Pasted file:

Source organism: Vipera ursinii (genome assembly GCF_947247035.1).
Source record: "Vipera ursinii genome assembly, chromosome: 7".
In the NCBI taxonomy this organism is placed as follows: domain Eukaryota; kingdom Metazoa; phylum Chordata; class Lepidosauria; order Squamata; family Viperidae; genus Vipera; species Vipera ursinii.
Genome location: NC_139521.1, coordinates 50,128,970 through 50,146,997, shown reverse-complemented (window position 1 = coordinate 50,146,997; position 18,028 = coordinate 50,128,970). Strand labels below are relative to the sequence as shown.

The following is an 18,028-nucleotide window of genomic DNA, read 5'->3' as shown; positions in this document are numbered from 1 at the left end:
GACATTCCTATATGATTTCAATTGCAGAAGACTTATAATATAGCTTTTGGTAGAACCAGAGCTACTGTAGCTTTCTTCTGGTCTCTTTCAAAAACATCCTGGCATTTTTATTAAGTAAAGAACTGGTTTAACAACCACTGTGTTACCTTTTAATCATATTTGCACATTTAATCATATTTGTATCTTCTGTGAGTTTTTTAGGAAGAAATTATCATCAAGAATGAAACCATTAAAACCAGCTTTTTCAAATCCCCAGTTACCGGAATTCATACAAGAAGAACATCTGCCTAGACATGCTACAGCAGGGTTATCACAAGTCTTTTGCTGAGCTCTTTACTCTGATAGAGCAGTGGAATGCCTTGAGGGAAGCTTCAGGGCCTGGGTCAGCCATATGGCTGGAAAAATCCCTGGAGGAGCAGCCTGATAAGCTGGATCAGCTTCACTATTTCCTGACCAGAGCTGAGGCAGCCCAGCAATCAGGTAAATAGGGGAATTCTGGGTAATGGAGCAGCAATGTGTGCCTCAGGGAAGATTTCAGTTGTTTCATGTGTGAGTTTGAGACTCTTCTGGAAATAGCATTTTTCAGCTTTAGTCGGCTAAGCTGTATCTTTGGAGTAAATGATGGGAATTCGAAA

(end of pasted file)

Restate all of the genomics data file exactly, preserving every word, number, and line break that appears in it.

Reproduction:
Source organism: Vipera ursinii (genome assembly GCF_947247035.1).
Source record: "Vipera ursinii genome assembly, chromosome: 7".
In the NCBI taxonomy this organism is placed as follows: domain Eukaryota; kingdom Metazoa; phylum Chordata; class Lepidosauria; order Squamata; family Viperidae; genus Vipera; species Vipera ursinii.
Genome location: NC_139521.1, coordinates 50,128,970 through 50,146,997, shown reverse-complemented (window position 1 = coordinate 50,146,997; position 18,028 = coordinate 50,128,970). Strand labels below are relative to the sequence as shown.

The following is an 18,028-nucleotide window of genomic DNA, read 5'->3' as shown; positions in this document are numbered from 1 at the left end:
GACATTCCTATATGATTTCAATTGCAGAAGACTTATAATATAGCTTTTGGTAGAACCAGAGCTACTGTAGCTTTCTTCTGGTCTCTTTCAAAAACATCCTGGCATTTTTATTAAGTAAAGAACTGGTTTAACAACCACTGTGTTACCTTTTAATCATATTTGCACATTTAATCATATTTGTATCTTCTGTGAGTTTTTTAGGAAGAAATTATCATCAAGAATGAAACCATTAAAACCAGCTTTTTCAAATCCCCAGTTACCGGAATTCATACAAGAAGAACATCTGCCTAGACATGCTACAGCAGGGTTATCACAAGTCTTTTGCTGAGCTCTTTACTCTGATAGAGCAGTGGAATGCCTTGAGGGAAGCTTCAGGGCCTGGGTCAGCCATATGGCTGGAAAAATCCCTGGAGGAGCAGCCTGATAAGCTGGATCAGCTTCACTATTTCCTGACCAGAGCTGAGGCAGCCCAGCAATCAGGTAAATAGGGGAATTCTGGGTAATGGAGCAGCAATGTGTGCCTCAGGGAAGATTTCAGTTGTTTCATGTGTGAGTTTGAGACTCTTCTGGAAATAGCATTTTTCAGCTTTAGTCGGCTAAGCTGTATCTTTGGAGTAAATGATGGGAATTCGAAA